photographs, maps, topographical data, to provide the most
realistic view of any region, then it lets you fly right over it,
view it from different angles and zoom levels.  It feels like
high-end 3D first person computer game.  Yet, it's for real.  

Media picked up on the story that PowerScene coerced
Milosevic to accept wider Gorazde corridor.  But PowerScene
was tool used all the time, although Milosevic, Izetbegovic and
Tudjman refused to work off screen - so the maps had to be
printed for them while they slept.  The next day they'd find
something else to disagree, drew some new lines on the map -
no problem, the revised maps waited for them in the morning.
$4 million worth electronic equipment was at their service. 
30,000 color maps were printed (Johnson said they greatly
missed the new Epson's 1400 dpi printer).  And all their
changes were instantly recalculated (10 minutes delay) with a
0.003% margin of error to see if they fit the 51:49 division of
Bosnia agreement to which all parties seemed to cling
religiously.  They also mostly liked the UNPROFOR's map of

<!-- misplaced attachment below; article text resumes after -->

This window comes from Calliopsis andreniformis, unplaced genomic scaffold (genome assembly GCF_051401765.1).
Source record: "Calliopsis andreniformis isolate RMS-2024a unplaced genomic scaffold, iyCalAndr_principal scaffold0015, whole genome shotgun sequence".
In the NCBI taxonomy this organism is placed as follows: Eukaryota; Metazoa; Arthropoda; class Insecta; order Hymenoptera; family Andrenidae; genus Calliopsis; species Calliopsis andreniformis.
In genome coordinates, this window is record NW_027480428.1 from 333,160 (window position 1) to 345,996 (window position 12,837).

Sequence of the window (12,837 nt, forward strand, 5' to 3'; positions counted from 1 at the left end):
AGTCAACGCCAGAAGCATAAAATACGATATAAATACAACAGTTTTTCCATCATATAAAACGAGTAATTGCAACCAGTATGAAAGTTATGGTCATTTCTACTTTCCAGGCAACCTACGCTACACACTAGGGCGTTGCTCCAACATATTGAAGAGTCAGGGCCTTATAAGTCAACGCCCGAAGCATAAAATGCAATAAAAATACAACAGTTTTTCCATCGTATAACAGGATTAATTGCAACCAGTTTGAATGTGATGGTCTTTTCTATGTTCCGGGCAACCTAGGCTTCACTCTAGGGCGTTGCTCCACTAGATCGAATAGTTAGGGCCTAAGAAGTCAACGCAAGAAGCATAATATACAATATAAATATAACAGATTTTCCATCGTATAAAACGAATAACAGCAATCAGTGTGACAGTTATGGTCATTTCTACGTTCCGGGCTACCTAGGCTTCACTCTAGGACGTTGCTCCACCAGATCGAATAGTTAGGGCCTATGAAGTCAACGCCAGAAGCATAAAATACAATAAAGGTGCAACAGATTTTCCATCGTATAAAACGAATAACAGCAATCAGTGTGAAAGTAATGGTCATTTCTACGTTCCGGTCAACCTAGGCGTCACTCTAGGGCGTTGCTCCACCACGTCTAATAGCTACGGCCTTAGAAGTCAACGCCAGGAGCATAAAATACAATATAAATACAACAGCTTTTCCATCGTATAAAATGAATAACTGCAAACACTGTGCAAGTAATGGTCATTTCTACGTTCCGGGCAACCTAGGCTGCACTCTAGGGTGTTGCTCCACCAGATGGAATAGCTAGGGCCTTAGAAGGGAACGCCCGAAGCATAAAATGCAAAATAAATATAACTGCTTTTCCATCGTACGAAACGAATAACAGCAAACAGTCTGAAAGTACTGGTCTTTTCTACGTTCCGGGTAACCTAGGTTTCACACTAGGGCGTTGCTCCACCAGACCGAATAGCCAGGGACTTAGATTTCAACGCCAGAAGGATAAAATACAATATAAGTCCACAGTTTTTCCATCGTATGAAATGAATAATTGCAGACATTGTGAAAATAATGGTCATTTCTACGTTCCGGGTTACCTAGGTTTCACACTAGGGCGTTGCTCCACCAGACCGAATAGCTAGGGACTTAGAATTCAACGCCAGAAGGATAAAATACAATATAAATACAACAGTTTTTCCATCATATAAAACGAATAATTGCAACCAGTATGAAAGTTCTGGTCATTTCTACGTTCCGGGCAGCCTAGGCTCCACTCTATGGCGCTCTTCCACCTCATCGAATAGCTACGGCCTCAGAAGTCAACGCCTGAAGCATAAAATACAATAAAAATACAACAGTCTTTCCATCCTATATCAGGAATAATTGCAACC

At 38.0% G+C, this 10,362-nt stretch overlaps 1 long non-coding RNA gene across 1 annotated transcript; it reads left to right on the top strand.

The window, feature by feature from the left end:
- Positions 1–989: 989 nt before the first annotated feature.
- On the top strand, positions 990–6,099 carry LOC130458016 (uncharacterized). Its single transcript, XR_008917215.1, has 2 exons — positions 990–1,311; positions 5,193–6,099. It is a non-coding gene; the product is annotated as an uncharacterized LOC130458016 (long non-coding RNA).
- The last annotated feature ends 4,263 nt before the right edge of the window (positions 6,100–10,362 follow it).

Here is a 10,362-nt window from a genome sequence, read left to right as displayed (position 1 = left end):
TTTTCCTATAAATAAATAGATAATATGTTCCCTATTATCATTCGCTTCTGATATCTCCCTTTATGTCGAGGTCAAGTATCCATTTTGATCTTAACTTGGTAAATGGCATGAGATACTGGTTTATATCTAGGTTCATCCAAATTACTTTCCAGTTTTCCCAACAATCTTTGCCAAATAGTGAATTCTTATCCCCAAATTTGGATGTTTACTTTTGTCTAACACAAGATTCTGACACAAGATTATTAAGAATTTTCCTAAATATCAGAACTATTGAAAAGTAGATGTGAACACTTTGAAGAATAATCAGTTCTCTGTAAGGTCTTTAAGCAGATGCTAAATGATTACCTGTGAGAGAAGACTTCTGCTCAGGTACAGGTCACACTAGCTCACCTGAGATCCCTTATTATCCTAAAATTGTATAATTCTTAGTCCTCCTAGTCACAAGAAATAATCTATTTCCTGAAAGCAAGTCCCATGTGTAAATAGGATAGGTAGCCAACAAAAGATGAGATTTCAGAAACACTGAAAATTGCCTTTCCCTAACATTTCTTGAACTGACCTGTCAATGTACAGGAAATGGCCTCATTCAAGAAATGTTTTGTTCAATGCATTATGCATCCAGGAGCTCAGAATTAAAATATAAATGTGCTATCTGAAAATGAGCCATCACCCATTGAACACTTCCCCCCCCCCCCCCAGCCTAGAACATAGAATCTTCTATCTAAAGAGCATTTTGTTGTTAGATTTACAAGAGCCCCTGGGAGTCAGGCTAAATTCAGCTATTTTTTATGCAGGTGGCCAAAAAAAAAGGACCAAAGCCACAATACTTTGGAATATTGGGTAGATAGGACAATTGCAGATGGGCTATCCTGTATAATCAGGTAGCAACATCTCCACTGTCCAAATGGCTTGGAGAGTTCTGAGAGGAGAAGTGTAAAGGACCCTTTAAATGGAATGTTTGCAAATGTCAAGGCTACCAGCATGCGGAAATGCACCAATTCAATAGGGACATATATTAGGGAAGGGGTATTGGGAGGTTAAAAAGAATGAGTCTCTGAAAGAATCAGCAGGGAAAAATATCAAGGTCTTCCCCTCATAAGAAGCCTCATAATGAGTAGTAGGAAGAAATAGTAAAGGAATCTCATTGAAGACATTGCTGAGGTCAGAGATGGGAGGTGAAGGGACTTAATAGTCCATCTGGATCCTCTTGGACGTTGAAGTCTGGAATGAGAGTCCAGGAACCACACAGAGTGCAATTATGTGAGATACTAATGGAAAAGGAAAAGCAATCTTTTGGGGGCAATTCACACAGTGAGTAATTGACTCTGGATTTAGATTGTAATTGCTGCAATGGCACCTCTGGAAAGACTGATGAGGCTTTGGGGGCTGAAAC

Bosnia which accidentally had 1% vertical stretch, making
Bosnian territory 1% bigger (probably that's why they liked it).
PowerScene was also used by NATO pilots to preview their
targets in Bosnia - reportedly each bomb hit its target and
nothing else in their later sorties.  

Unrelated to PowerScene at the conference another mapping
system was shown: Relief Emergency Mapping System
(, that is
designed to help relief organizations organize emergency
deliveries most efficiently.  REMAPS Edit pull-down menu
includes commands like "Move refugees by hand."

Besides being a showcase for PowerScene, Dayton peace
agreement was also a good example of time compression in
shuttle diplomacy: instead of traveling from one to another
leader by airplanes, Holbroke just walked a short distance
from one leader's accomodation to another, greatly reducing
the time which would otherwise be wasted on travel.  In some
future negotiations that could be done through
teleconferencing (the conference offered plenty of
teleconferencing options with the most expensive one and the
closest to real meeting being TELESUITE by IBM Global
Network - where your interlocutors appear "sitting" on the
opposite side of the table real life sized on the big screens...).

Paul Strassman (Information Economics Press) at another
session calculated that Internet reduces cost for 80%: 12
hours 40 person working party in Geneva costs .5 a million
dollars while the same "virtual" meeting would go for $43,000!

The "management" would then continue into "reconciliation"
phase, where, obviously, the dialogue is everything.  When it
comes to Bosnia this phase is NOW.  George Soros's (and
other NGO's) money is evidently expected to be the vehicle for
that reconciliation.  One of the projects presented was the
Villanova University School of Law Project Bosnia
( would it work?  Who
knows.  Hundreds of donated computers will however certainly
make Bosnian law students very happy, and happy people are